Qatar Foundation’s Academic Bridge Program (ABP) hosted a reunion recently, which was open to all of its alumni.
The ‘ABP Alumni Reunion’ was held outside the ABP’s iconic Liberal Arts & Sciences Building in Education City. The ABP has served over 2500 young men and women since its foundation in 2001. Nearly 90 percent of those attending have been Qataris, and over 85 percent of the ABP graduates have later attended English language universities in Qatar or abroad.
The ABP Alumni Gathering was a celebration of the former ABP students’ successes & achievements over the past 13 years. The ABP alumni were reunited with their former ABP classmates, they met ABP faculty and staff members and enjoyed traditional Qatari hospitality.
The celebrations ran from 5:00 – 8:00pm as large numbers of alumni, from around the world, were welcomed back to the ABP and caught up with each other over karak tea and Arabic coffee which was served under a traditional Qatari tent.
Some of the guests were alumni who have completed their university studies and joined the work force to pursue their professional careers, while others were students who are currently studying in universities such as the HBKU partner universities, British universities, American universities, European universities, Canadian universities and universities in Qatar such as Qatar University.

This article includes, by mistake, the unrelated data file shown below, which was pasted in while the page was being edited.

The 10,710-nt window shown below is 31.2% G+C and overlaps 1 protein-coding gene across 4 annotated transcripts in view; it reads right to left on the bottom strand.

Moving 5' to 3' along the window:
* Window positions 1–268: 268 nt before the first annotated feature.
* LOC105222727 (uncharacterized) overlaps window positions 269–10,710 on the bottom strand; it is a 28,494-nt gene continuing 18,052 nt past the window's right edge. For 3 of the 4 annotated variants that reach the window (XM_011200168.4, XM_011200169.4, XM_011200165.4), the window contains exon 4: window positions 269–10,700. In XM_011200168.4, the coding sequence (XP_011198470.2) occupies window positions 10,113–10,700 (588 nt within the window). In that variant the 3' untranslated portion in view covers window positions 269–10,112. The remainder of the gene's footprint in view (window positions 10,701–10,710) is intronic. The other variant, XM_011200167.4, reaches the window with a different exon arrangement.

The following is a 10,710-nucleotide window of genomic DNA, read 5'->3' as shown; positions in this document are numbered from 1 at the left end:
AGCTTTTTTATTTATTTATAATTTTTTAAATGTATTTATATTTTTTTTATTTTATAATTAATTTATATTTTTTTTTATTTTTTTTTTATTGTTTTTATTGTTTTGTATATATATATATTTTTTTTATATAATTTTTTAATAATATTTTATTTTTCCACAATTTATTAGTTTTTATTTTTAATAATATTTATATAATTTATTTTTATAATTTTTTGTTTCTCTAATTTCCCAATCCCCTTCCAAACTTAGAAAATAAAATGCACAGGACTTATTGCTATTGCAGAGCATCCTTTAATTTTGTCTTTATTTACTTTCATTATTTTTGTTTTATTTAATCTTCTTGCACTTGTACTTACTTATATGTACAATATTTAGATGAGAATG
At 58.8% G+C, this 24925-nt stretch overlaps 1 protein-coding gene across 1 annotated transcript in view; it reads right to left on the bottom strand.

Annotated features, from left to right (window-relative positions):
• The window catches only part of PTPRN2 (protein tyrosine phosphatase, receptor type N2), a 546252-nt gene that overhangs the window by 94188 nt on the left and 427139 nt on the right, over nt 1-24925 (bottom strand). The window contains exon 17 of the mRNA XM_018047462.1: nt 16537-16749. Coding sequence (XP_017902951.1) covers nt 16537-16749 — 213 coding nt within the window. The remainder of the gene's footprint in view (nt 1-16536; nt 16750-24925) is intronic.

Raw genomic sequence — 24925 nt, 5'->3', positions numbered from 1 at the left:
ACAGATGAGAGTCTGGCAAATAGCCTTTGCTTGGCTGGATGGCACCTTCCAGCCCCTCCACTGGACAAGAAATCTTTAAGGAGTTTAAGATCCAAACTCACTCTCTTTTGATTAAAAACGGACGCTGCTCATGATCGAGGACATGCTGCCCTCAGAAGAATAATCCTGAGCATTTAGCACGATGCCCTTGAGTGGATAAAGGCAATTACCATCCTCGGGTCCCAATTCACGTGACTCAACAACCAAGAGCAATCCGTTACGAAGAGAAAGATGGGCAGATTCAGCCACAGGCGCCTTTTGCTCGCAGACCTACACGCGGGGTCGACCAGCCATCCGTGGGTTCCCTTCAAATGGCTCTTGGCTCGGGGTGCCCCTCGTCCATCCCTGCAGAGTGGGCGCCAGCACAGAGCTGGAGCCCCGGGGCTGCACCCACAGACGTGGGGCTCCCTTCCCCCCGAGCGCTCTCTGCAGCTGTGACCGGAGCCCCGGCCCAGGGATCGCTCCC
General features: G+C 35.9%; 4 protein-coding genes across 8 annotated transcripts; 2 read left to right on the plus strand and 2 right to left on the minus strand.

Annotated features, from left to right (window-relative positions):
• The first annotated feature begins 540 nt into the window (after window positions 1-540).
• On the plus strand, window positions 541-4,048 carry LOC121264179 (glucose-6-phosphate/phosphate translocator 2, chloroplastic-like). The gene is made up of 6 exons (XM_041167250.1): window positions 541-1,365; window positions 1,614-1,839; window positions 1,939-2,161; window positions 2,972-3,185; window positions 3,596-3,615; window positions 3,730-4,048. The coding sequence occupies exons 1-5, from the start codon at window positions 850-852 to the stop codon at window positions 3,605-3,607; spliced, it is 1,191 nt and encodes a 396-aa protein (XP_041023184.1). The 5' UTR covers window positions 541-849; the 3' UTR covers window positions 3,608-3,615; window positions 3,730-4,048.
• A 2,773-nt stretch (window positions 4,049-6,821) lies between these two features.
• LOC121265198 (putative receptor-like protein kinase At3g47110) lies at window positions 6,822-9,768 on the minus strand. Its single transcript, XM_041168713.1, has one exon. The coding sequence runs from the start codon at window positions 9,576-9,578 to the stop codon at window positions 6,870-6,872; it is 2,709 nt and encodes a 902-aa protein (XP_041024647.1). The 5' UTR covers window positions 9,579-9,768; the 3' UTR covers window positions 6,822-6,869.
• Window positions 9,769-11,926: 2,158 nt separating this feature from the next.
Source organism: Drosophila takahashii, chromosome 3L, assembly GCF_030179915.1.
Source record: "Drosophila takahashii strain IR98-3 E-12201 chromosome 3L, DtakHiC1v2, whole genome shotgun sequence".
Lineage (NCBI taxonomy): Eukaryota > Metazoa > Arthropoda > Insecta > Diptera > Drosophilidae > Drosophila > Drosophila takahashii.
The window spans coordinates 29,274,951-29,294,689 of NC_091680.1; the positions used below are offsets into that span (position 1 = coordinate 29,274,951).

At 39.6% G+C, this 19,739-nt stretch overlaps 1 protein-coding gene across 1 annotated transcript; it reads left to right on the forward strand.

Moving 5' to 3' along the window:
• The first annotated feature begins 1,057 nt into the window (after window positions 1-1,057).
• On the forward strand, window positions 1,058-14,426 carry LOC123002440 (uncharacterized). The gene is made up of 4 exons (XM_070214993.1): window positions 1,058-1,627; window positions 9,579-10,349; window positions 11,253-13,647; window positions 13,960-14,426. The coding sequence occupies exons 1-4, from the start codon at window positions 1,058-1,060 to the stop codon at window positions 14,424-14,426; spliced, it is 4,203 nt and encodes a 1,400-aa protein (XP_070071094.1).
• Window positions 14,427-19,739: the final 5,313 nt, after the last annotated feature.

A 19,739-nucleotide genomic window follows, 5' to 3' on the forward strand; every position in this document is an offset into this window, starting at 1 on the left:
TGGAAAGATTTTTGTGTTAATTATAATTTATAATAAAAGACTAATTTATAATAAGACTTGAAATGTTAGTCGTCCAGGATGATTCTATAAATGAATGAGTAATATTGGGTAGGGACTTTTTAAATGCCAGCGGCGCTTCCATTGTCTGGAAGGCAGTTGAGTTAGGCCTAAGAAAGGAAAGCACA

For the past 13 years, the ABP has not only developed the academic curriculum, but has also built on its student activities, through the promotion of leadership, social, recreational and sporting events. In that time, ABP developed a Learning Resource Center (LRC) for tutoring students in Math, Science, Computers and English Language.
ABP also organizes several training courses in IELTS, SAT and ACT, and created “The English Room” to help students enhance their English language skills.
In 2011, the ABP was awarded five years accreditation by the Commission on English Language Accreditation (CEA) in the United States. This makes it easier to fast-track ABP graduates into universities in the United States without the need for them to complete a university foundation year.
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